Harvey to try rehab before picking surgery
New York Mets All-Star Matt Harvey, who has been steadfast in his desire to avoid Tommy John surgery, will make an attempt to avoid the procedure.
After getting a second opinion from Dr. James Andrews on Monday, Harvey has decided to try a six- to eight-week throwing program rather than immediately undergo surgery.
Tommy John surgery still could occur during the offseason if the elbow does not respond at some point during the throwing program. In fact, the Mets' statement on the injury reads that the throwing program would have to disprove the need for surgery.
The statement read: "On Aug. 26, Matt Harvey was examined by Mets physicians for soreness in his right forearm. An MRI done at that time revealed a partial tear of the ulnar collateral ligament in the right elbow. Based on this MRI and a subsequent clinical examination, Mets physicians determined that a surgical repair would likely be necessary, unless Matt could complete a throwing program free of elbow-related symptoms."
General manager Sandy Alderson said even if the procedure is delayed and then performed later this offseason, it would not impact Harvey's 2015 season, since the recovery time is generally 12 months.
Alderson said the organization has not been given a percentage of the tear of the UCL, only that it is a partial tear.
"Going through the MRI and having that picture, we knew that there was a tear there," Harvey said. "Going to see Dr. Andrews -- and he went through all of his tests -- he believed it was very stable. And I've never had pain in my actual elbow area, where the UCL is.
"For me, it felt like, why jump into surgery where I never had the tingling, the numbness, the shooting pain in my elbow that are usually the symptoms of needing that surgery? For me, if a rehab process and a strengthening process is the way to go, in my mind that's what I wanted to do.
"Both doctors obviously viewed the MRI and noticed that there was a tear. History shows that if you have a UCL tear that you need to replace it. I think both doctors came to the conclusion [of] going through a rehab process -- pick throwing back up and see how it goes from there. And if recurring symptoms come from that, then obviously the road that needs to be taken is surgery."
Since the original MRI in late August, Mets officials have acted resigned to losing Harvey for the entire 2014 season to Tommy John surgery. Alderson noted early on that players who bypass the ligament-replaced procedure often delay the inevitable and cost themselves more time because the surgery ultimately becomes necessary anyway.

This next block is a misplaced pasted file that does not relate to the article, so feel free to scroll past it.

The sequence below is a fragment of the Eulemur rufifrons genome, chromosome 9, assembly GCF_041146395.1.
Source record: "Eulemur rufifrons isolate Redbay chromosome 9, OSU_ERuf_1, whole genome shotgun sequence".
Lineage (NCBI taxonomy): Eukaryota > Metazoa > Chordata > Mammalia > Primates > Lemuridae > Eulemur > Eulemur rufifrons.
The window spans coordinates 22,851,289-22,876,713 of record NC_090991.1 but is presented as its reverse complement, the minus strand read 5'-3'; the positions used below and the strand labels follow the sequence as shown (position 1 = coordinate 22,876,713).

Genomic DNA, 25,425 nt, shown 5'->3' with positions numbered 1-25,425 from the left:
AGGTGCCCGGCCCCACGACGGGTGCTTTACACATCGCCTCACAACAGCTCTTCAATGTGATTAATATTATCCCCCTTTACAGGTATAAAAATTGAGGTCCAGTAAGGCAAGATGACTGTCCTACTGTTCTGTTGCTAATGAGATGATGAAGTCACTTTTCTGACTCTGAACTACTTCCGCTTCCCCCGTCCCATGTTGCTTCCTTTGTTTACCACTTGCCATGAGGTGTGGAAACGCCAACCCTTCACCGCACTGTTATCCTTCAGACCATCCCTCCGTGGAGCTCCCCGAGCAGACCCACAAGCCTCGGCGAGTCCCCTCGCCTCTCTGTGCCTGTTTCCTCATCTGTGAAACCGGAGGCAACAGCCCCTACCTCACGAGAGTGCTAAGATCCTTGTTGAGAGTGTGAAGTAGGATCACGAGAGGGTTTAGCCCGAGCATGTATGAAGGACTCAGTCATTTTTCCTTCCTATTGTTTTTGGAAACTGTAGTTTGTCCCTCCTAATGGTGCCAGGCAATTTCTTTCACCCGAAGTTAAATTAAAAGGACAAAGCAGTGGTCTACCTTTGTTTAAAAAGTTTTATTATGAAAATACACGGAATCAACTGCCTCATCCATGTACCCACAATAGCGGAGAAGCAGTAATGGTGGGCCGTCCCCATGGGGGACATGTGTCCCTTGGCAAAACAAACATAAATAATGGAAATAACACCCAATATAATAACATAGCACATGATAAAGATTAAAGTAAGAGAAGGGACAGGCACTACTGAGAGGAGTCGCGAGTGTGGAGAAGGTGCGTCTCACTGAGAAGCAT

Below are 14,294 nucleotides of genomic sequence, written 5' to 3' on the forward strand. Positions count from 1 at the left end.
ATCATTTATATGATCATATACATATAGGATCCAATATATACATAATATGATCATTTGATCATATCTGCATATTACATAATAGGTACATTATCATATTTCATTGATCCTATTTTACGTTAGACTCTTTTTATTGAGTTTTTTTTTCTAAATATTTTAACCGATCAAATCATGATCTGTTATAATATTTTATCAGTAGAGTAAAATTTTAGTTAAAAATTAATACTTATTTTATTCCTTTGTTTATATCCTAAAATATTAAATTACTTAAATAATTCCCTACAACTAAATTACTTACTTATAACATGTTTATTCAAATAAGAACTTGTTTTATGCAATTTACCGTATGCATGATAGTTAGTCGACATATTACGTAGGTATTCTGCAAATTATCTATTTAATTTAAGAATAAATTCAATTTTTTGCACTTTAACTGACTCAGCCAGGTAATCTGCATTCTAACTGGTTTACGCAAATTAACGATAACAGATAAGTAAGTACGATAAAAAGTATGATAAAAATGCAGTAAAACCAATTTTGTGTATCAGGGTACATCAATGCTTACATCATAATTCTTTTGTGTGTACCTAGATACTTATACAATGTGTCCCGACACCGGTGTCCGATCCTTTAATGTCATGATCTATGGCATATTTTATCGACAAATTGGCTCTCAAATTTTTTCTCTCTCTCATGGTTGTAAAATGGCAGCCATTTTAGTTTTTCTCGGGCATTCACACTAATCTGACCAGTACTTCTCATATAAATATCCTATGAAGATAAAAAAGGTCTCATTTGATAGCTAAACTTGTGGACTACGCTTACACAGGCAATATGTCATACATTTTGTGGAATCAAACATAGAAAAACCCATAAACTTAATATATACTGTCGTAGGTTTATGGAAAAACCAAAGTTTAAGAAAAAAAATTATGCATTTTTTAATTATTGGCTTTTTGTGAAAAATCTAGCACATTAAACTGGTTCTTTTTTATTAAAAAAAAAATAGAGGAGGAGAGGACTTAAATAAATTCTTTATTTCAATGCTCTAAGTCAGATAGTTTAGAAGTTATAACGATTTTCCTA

Harvey nonetheless expressed optimism he would avoid Tommy John surgery. He tweeted the day after the initial MRI: "I may be done for this year, but I will be back next year for April 1."
"I think anybody would be in denial to some extent," Alderson countered at the time. "And so, typically, in these situations where denial is part of one's reaction, the passage of time usually helps with that."
Harvey subsequently chatted with Philadelphia Phillies right-hander Roy Halladay, who spoke about his decision to bypass surgery for an elbow issue several years ago. Halladay continues to pitch without ill effects from what turned out to primarily be a flexor pronator issue, not a problem with the UCL.
Harvey sought a second opinion Monday from Andrews in Gulf Breeze, Fla.
For the past few weeks, Alderson has spoken about altering his plans for this offseason to account for not having Harvey in 2014. Figuring he would lose his ace, the GM noted offseason free-agent spending likely would need to be redirected toward signing an established starting pitcher to pair with Zack Wheeler, Jonathon Niese and Dillon Gee next season. Minor leaguers Jacob deGrom or Rafael Montero could round out the staff.
How are the plans impacted with uncertainty remaining about Harvey? Alderson now said he does not plan to aggressively find a frontline starting pitcher.
"There's some ambiguity, of course, at this point -- and maybe through the next couple of months," Alderson said. "There may be ambiguity beyond that. I don't think it's going to affect our offseason planning as much as has been speculated. The one thing we have is a great deal of starting-pitching depth, some of it untested at the minor league level. But we have a lot of confidence in the quality and quantity of our starting pitching.
"So hopefully Matt is part of that rotation next year. But if he's not, I don't foresee us working hard to fill his spot from outside the organization."
Harvey, 24, had been 9-5 with a 2.27 ERA in 26 starts before getting shut down for the season. He struck out 191 and walked 31 in 178 1/3 innings.
The Mets had been vigilant in monitoring Harvey's workload in order to reduce his susceptibility to injury. They cut short his 2012 season after a Sept. 19 start to cap his workload between the majors and minors at 169 1/3 innings. This year, they planned to halt his workload at roughly 205 innings.
"The last three weeks have been pretty tough," Harvey said. "I want to be on the field, and I want to be pitching. Being kind of in that area of not knowing what's going on is a tough process. But everything feels completely normal. I know there was some symptoms of forearm tightness and this and that. But I never had sharp elbow pain or numbness or anything like that. So we'll see definitely how the rehab process goes and the throwing, and see how it goes from there.
"For me, I believe if I can rehab, I'd rather bet on myself to do the work to stay out of getting surgery."
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